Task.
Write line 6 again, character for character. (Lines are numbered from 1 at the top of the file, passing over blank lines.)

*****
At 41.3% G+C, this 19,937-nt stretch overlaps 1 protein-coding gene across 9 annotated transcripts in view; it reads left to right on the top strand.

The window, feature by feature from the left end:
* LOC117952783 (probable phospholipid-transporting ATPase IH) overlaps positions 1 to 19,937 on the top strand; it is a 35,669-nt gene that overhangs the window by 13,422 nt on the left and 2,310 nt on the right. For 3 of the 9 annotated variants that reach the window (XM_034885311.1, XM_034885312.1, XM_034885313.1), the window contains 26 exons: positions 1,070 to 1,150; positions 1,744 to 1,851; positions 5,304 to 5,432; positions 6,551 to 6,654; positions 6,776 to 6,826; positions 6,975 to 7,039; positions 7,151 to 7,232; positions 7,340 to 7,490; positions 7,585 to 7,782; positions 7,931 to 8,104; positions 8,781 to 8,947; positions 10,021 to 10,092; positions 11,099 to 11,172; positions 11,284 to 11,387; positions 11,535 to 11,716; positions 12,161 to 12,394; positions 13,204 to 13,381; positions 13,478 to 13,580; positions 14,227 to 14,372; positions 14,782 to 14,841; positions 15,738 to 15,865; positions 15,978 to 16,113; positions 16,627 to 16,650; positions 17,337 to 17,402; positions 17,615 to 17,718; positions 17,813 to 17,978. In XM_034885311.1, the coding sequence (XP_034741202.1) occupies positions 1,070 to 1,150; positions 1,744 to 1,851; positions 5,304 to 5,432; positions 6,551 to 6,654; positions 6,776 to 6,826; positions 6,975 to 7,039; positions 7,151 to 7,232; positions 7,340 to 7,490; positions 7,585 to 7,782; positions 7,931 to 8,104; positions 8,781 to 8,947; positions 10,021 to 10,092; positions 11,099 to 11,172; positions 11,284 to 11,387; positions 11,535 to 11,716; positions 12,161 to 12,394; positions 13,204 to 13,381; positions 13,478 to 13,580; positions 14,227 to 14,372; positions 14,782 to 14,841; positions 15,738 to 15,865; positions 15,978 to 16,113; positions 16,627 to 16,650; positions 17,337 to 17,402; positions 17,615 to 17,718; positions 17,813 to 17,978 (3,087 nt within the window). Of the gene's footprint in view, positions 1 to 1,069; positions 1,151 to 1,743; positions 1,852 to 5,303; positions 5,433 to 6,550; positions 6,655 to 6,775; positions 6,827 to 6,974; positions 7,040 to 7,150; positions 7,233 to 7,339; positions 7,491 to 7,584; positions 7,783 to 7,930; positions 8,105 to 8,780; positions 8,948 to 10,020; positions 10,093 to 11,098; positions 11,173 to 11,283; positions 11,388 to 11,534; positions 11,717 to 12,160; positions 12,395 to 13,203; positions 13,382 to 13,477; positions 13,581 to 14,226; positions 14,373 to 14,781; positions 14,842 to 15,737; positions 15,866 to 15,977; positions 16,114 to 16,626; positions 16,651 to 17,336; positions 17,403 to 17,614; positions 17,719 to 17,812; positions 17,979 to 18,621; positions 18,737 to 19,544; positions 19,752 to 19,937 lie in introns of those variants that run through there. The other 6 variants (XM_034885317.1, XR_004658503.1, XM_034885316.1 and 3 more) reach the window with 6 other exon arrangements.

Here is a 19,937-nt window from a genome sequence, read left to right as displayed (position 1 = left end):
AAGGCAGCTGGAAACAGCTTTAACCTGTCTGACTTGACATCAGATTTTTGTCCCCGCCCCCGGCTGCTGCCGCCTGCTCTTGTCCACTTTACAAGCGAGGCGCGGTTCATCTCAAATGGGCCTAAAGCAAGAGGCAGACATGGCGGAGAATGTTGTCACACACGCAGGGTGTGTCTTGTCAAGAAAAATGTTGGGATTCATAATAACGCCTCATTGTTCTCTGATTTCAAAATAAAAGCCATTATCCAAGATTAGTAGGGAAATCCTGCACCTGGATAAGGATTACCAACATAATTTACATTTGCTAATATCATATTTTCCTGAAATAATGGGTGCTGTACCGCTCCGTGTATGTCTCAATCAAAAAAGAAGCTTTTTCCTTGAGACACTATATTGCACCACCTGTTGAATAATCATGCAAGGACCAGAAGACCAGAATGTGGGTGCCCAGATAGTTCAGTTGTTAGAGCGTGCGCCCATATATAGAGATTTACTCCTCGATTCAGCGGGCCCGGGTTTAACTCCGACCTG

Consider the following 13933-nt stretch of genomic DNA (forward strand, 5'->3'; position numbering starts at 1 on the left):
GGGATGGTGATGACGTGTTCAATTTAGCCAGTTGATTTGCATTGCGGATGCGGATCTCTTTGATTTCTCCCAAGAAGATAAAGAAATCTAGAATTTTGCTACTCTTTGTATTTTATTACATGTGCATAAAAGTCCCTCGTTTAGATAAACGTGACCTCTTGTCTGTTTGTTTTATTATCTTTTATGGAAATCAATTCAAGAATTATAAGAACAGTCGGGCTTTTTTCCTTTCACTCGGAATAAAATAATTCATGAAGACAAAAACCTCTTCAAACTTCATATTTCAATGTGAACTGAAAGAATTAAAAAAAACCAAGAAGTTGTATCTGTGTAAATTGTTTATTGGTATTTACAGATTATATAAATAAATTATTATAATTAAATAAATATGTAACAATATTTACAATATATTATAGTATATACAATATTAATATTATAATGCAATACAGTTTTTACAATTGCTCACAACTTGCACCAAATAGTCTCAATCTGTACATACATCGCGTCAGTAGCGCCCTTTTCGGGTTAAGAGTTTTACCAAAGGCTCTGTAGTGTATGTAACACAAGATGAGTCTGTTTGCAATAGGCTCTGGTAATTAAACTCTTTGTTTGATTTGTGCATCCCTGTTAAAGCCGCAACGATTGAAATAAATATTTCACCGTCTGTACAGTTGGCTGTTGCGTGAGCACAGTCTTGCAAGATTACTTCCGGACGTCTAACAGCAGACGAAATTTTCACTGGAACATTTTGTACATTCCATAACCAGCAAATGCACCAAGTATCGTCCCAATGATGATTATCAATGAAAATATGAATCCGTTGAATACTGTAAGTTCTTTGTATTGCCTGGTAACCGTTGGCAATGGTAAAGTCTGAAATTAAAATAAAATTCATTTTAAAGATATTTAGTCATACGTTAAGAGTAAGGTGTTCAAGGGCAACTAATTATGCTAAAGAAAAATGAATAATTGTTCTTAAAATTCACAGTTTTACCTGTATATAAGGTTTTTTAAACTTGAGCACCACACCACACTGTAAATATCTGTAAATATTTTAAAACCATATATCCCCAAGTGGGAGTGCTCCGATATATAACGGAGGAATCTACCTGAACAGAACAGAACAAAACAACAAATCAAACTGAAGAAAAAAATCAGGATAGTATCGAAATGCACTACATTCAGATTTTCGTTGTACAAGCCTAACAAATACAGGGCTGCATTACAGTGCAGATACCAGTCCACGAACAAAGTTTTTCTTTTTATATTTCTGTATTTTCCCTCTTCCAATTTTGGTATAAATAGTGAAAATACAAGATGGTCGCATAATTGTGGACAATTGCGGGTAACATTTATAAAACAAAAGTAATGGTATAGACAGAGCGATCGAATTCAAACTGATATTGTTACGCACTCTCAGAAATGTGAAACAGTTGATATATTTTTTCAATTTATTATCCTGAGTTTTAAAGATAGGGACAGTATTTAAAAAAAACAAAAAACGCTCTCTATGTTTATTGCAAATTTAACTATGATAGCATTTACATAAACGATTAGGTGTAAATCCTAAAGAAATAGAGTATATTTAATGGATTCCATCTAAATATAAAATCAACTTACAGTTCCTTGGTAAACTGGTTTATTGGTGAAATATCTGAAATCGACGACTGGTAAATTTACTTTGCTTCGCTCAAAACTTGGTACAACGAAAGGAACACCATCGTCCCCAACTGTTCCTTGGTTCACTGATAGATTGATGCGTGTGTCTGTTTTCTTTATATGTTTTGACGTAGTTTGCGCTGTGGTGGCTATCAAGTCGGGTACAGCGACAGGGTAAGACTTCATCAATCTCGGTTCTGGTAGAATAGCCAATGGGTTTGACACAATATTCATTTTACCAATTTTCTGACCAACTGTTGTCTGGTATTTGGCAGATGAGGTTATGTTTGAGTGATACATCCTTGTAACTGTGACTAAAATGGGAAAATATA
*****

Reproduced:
Consider the following 13933-nt stretch of genomic DNA (forward strand, 5'->3'; position numbering starts at 1 on the left):